Physics Stack Exchange is a question and answer site for active researchers, academics and students of physics. Join them; it only takes a minute:

Sign up
Here's how it works:
  1. Anybody can ask a question
  2. Anybody can answer
  3. The best answers are voted up and rise to the top

reading the paper about spacetime swimming by Wisdom
(something related to this has been previously asked here) can't help but think that there is more to this than what is on the paper.

Basically the paper just proves that inertially, an object can get a net displacement by using the fact that phases are path-dependent due to non-commutativity in space paths, and he uses the rotational argument to properly ambient his point. The punchline here is that this same argument seems to be applicable when the masses have also for instance, a magnetic dipole, and there is a geometric phase in the magnetic field due to curvature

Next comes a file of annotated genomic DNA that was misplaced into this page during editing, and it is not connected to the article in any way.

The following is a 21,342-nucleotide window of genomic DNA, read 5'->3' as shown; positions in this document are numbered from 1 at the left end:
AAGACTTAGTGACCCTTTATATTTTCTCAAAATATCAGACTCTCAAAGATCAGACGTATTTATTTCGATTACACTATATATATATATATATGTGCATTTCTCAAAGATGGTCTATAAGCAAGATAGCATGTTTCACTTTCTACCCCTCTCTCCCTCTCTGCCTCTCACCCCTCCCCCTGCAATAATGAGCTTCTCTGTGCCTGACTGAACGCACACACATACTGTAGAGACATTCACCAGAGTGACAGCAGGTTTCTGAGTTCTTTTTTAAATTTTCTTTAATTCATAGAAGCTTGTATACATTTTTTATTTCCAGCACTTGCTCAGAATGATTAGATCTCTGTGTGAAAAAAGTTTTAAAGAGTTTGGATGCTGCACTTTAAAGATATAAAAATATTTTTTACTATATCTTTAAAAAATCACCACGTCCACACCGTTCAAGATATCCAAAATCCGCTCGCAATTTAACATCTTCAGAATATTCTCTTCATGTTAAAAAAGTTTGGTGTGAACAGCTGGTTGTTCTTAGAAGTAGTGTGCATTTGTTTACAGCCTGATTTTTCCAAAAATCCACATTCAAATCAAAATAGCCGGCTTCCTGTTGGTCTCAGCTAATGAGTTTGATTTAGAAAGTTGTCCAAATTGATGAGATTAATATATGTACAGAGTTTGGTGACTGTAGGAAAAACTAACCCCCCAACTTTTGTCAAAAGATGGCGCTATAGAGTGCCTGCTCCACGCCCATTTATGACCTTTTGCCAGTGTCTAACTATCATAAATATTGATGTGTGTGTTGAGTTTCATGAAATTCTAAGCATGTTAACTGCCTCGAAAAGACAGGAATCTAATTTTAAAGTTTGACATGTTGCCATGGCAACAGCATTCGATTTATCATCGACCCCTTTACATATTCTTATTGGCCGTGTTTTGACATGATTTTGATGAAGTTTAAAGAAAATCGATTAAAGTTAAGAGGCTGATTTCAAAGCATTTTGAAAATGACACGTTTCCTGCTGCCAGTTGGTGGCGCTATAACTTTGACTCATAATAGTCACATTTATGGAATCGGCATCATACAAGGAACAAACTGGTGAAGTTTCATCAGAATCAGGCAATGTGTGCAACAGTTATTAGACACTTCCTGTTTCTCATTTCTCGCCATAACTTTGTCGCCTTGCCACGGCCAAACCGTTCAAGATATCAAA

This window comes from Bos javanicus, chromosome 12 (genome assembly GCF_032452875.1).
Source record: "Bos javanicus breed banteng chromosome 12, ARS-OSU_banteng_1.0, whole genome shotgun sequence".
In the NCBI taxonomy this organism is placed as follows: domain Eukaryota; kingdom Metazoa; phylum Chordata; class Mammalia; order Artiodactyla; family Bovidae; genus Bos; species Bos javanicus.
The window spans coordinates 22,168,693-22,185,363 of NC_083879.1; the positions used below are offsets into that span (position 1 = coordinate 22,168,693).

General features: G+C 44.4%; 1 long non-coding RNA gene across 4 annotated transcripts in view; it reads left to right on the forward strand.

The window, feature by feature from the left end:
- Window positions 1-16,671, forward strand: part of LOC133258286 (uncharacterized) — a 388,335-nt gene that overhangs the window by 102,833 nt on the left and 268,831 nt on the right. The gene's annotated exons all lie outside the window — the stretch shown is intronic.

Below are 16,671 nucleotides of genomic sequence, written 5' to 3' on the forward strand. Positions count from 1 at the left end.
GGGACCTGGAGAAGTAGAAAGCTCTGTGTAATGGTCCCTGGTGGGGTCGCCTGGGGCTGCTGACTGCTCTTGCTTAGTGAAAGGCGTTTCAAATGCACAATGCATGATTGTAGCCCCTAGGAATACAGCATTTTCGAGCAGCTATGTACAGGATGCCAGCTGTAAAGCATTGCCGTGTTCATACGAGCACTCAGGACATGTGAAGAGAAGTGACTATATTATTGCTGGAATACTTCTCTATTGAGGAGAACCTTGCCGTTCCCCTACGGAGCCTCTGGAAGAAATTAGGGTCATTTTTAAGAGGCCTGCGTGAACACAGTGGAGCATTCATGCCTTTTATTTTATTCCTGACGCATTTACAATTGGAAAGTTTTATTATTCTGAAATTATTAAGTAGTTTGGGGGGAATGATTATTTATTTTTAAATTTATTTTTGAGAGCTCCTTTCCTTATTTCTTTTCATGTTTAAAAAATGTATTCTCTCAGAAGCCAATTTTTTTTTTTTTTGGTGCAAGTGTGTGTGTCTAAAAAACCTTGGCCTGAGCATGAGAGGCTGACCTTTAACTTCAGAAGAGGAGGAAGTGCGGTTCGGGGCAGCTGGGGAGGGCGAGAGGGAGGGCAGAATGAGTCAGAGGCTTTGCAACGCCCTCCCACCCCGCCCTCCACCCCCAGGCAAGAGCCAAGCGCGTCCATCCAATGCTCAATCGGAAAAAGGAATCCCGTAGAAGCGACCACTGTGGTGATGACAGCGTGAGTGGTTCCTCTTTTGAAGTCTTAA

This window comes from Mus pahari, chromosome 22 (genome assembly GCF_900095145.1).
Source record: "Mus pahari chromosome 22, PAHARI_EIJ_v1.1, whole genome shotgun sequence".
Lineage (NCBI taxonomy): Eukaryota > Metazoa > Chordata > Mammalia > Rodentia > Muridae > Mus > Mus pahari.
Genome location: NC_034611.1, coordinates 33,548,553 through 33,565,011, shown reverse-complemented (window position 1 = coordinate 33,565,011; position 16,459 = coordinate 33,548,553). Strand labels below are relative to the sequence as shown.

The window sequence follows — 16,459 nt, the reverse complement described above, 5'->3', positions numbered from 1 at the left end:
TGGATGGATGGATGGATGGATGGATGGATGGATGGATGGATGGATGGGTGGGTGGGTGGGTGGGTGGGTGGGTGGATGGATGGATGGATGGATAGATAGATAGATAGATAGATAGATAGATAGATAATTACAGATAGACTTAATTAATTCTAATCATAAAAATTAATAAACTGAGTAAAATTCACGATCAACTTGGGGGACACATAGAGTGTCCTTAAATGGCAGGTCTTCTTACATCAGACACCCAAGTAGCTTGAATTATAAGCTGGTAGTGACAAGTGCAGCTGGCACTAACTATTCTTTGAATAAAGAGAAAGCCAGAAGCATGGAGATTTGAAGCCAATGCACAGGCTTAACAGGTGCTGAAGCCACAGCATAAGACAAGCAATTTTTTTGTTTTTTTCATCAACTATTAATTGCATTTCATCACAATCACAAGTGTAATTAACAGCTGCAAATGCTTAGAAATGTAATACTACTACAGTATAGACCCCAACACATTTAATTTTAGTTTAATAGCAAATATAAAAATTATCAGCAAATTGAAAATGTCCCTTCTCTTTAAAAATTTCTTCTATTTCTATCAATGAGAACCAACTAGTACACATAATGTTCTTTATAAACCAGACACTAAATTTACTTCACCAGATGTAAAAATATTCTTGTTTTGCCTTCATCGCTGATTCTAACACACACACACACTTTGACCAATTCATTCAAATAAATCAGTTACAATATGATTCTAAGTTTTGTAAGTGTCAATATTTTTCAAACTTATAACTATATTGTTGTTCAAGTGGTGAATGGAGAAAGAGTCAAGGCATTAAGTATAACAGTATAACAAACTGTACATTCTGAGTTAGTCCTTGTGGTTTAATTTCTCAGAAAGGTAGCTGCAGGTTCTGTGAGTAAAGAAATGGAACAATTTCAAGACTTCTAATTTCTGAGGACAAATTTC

Do you think that the same argument are applicable to obtain a similar effect due electric charges or magnetic dipoles in a curved manifold? i'm aware the question is vague but i hope this can entice (or stir) at least some deep discussion on the subject

As a side (but very important) question; is not clear from the paper if the displacement is constrained to go only down in the gravitational potential well, but most discussions and papers referencing it says it should be so (check the conclusions section and comments)

share|cite|improve this question

Your Answer


By posting your answer, you agree to the privacy policy and terms of service.

Browse other questions tagged or ask your own question.